Mud -

My understanding in rather brief reading of the complex history (in regards to Jesuit missionaries in this area of the current US) is that Jesuits got caught up in the middle of warring tribes in the area. The history of the tribes in that region during the probable time period of the owner of this ring (as stated by the OP) is fascinating and leaves the curious in a state of wonder. The possibilities are endless. The Jesuits in the New World appear to have experienced a fairly typical missionary cycle: arrival --> introduction --> acceptance --> limited conversions --> turning of tables (blamed - often rightly - for sickness that decimated tribes and guilt by association in regards to warring factions, where they were killed because they had established missions or similar within the territories of rival tribes).

If I let my imagination run a bit, this ring could have been worn by a Jesuit who became a martyr, probably at the hand of the Iroquois. It really is a spectacular find!

__________________
-Christian
ACE 400, AT-MAX. IHP's (7). Wheats (36). Barber dimes (3). Mercs (3). Rosies (2). Rings (10). Headstamps (139). Clad total: $131.88. Oldest coin: 1879 IHP.

Reply With Quote


  #37  
Old 12-13-2017, 11:11 PM
thebmasur thebmasur is offline
Junior Member
 
Join Date: Jul 2017
Location: Finger Lakes New York
Posts: 57
Default

Originally Posted by TriadHunter View post
Mud -



My understanding in rather brief reading of the complex history (in regards to Jesuit missionaries in this area of the current US) is that Jesuits got caught up in the middle of warring tribes in the area. The history of the tribes in that region during the probable time period of the owner of this ring (as stated by the OP) is fascinating and leaves the curious in a state of wonder. The possibilities are endless. The Jesuits in the New World appear to have experienced a fairly typical missionary cycle: arrival --> introduction --> acceptance --> limited conversions --> turning of tables (blamed - often rightly - for sickness that decimated tribes and guilt by association in regards to warring factions, where they were killed because they had established missions or similar within the territories of rival tribes).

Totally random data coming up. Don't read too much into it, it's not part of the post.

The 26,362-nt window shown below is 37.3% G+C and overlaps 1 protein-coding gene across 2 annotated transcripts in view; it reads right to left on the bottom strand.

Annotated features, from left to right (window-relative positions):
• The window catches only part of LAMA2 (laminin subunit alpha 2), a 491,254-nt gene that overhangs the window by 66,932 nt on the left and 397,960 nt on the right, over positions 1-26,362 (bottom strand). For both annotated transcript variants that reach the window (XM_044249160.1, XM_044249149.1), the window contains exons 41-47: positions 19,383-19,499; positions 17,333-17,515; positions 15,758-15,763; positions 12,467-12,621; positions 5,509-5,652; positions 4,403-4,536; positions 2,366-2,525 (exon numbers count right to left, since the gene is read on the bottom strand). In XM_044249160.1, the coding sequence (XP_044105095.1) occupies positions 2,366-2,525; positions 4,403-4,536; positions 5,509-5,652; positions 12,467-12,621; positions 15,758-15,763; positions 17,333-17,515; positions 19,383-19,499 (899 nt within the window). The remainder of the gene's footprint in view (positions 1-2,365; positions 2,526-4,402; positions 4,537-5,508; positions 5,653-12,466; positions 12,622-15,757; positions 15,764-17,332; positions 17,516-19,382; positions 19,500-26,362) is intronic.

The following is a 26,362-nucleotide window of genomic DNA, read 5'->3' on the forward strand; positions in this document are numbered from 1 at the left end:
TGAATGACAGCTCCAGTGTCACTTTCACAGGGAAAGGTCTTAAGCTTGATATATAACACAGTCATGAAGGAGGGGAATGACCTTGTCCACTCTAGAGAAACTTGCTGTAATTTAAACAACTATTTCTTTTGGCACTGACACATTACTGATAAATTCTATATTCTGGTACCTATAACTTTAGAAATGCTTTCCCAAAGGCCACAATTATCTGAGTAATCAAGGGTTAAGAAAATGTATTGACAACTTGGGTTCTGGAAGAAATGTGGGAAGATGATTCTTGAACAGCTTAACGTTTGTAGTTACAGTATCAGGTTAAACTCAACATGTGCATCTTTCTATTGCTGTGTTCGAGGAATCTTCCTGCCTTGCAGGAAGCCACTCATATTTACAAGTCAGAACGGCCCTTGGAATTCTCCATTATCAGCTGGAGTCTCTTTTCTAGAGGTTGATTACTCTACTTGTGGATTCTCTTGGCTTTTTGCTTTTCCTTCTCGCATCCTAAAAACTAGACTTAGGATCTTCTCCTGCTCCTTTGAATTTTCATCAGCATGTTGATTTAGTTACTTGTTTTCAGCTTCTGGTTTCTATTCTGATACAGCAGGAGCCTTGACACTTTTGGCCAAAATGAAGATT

If I let my imagination run a bit, this ring could have been worn by a Jesuit who became a martyr, probably at the hand of the Iroquois. It really is a spectacular find!


Really appreciate this info!! Very interesting. I also had read that these rings were given to Indians as "prizes" for things such as memorizing bible verses.


Sent from my iPhone using Tapatalk
Reply With Quote


  #38  
Old 12-14-2017, 12:25 AM
Delcojohn's Avatar
Delcojohn Delcojohn is offline
Full Member
 
Join Date: Mar 2014
Location: Media, Pennsylvania
Posts: 121
Default

very nice ring held up nice in the ground and 1650's you can't beat it awesome find congrats!
Reply With Quote


  #39  
Old 12-16-2017, 08:16 PM
Crackerjack's Avatar
Crackerjack Crackerjack is offline
Elite Member
 
Join Date: Mar 2014
Location: The Flint Hills of Kansas.
Posts: 1,796
Talking

Keep digging, you may find the skeleton that ring belong(s/ed) to!

You just never know what (or who) you will "dig up".

__________________
Not in it "for the hunt"--I dig history.
http://detecting365.com/cleaning-away-history/
Teknetics EurotekPro w/ 8" coil, ProPointer AT, Lesche digging tool & Piranha.

Reply With Quote


Reply


Thread Tools
Display Modes

Forum Jump


All times are GMT -4. The time now is 06:06 PM.


Powered by vBulletin® Version 3.8.9
Copyright ©2000 - 2018, vBulletin Solutions, Inc.